PHILADELPHIA -- The Braves jumped up and down on the infield, then sprayed champagne and beer in the visitors’ clubhouse Wednesday night at Citizens Bank Park.
Atlanta clinched a sixth consecutive National League East title with a 4-1 victory over the Phillies, who have watched three of the Braves’ division celebrations over the past six years. It was not a gut-wrenching scene for Philadelphia, though.
The Phillies hadn’t been closer than five games to Atlanta since mid-May. They had not been thinking about the division for weeks, maybe months. Instead, they have been focused on the No. 1 NL Wild Card.
The Phillies have a 1 1/2-game lead over the Cubs for that top spot with 16 games to play.
“Did we want it to be on our field? No,” Phillies designated hitter Kyle Schwarber said. “But they’re going to have to do it somewhere. The focus is on us still.”
But the Phillies went 2-5 in their homestand against Miami and Atlanta. They lost those five games by a combined eight runs. They lost two of those games in the 10th after hitting a game-tying home run in the ninth.
“It’s not like it’s been non-competitive losses,” Schwarber said. “We’ve been in it every single game. That’s the positive thing. We’re all going to regroup. We’ve got the off-day tomorrow. Get a little breather, refresh and be ready for a big road series.”
The Phillies open a three-game series Friday night in St. Louis before they play a three-game series in Atlanta next week. They want to win at least half of those games and avoid a repeat of last September, when it got tense heading into the season’s final week. Philly stumbled down the stretch only to clinch the third NL Wild Card slot with three games to play.
These Phillies have more breathing room. They have a 3 1/2-game lead over the D-backs and Reds, with Cincinnati holding the tiebreaker over Arizona for the third NL Wild Card spot. Philly would like to pull away from the pack and clinch the top seed with enough time to set up its rotation for the postseason.
“We want it to be a different September,” Schwarber said. “I don’t think we want it to be a September where we’re losing, and we’re trying to find a way. We want to flip the script and make sure that we’re going to be taking care of business and playing our game. The signs are there. Everything is there.”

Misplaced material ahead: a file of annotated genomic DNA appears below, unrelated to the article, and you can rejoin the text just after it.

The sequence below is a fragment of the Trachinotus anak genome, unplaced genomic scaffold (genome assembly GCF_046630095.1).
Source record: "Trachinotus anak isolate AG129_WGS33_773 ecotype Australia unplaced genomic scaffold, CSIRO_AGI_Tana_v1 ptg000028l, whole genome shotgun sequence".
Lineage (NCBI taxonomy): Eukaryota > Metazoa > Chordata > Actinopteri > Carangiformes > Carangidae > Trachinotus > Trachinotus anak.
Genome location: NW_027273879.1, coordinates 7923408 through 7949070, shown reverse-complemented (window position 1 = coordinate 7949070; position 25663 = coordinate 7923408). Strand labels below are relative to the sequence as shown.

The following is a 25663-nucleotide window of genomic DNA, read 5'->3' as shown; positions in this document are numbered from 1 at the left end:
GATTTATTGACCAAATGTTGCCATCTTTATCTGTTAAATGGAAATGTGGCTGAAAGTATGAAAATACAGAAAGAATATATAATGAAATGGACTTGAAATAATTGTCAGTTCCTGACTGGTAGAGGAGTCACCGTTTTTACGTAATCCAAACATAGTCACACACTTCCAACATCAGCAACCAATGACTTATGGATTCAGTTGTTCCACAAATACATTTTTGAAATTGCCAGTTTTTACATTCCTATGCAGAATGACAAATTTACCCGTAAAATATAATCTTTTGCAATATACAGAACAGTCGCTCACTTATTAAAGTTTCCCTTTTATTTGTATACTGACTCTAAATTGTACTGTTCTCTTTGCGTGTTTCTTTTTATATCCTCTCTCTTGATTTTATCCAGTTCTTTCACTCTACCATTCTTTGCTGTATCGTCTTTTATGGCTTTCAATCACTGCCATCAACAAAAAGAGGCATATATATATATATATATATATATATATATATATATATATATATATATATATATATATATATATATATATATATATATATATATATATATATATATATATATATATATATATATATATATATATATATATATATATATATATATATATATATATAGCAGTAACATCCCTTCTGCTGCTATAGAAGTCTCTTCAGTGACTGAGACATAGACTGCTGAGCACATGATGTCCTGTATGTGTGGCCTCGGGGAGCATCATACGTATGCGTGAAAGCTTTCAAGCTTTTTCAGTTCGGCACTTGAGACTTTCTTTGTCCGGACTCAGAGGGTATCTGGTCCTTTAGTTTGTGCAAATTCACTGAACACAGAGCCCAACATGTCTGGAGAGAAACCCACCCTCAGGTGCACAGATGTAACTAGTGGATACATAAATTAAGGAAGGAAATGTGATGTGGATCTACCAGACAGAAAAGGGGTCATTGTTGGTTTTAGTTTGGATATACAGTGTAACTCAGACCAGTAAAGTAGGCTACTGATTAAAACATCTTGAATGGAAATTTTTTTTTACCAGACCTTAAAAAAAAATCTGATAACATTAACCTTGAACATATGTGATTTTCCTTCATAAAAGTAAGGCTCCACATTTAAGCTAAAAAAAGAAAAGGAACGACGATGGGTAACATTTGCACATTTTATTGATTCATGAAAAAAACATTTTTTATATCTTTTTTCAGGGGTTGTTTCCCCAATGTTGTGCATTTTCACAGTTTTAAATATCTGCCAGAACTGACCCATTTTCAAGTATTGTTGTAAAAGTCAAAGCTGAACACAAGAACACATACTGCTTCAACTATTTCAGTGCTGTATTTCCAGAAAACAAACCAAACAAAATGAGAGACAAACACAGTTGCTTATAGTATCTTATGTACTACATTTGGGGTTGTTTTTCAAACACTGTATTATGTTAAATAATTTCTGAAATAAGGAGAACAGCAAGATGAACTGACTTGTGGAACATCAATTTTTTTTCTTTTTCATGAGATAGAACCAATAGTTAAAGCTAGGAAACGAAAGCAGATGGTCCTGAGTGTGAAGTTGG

Phillies left-hander Cristopher Sánchez could be a weapon down the stretch and possibly into October. He allowed four runs in 7 1/3 innings, striking out a career-high 10 batters and walking one. His performance Wednesday could solidify his spot as the No. 5 starter. He is expected to make another start next week in Atlanta.
There has been talk recently about Sánchez and Michael Lorenzen piggybacking starts, but there is a possibility that Sánchez starts and Lorenzen pitches out of the bullpen.
Sánchez got eight strikeouts and 18 swings and misses on his changeup. The eight strikeouts on the changeup are tied for the most by any Phillies pitcher since at least 2008. The 18 swings and misses on the changeup are the most by any Phillies pitcher and tied for the second-most in baseball since at least 2008.
“It’s nasty,” Braves outfielder Ronald Acuña Jr. said.
“I don’t think it was any different tonight,” Phillies catcher Garrett Stubbs said. “I think they probably haven’t seen a changeup like that out of other guys. It’s an elite one, especially from a left-handed pitcher.”
The only Phillies pitcher with more swings and misses on any pitch since at least 2008? Vince Velasquez’s 20 whiffs on his four-seam fastball in a 16-strikeout shutout against the Padres in April 2016.
“That’s going to be a key arm for us going down the stretch,” Schwarber said.
The Phillies have 16 games to play. How many wins will it take to clinch the top NL Wild Card slot, which would allow them to host a best-of-three NL Wild Card Series? Nine? 10? More?
“We’ve got to get after it in St. Louis,” Phillies manager Rob Thomson said. “We’ll bounce back. This group is resilient.”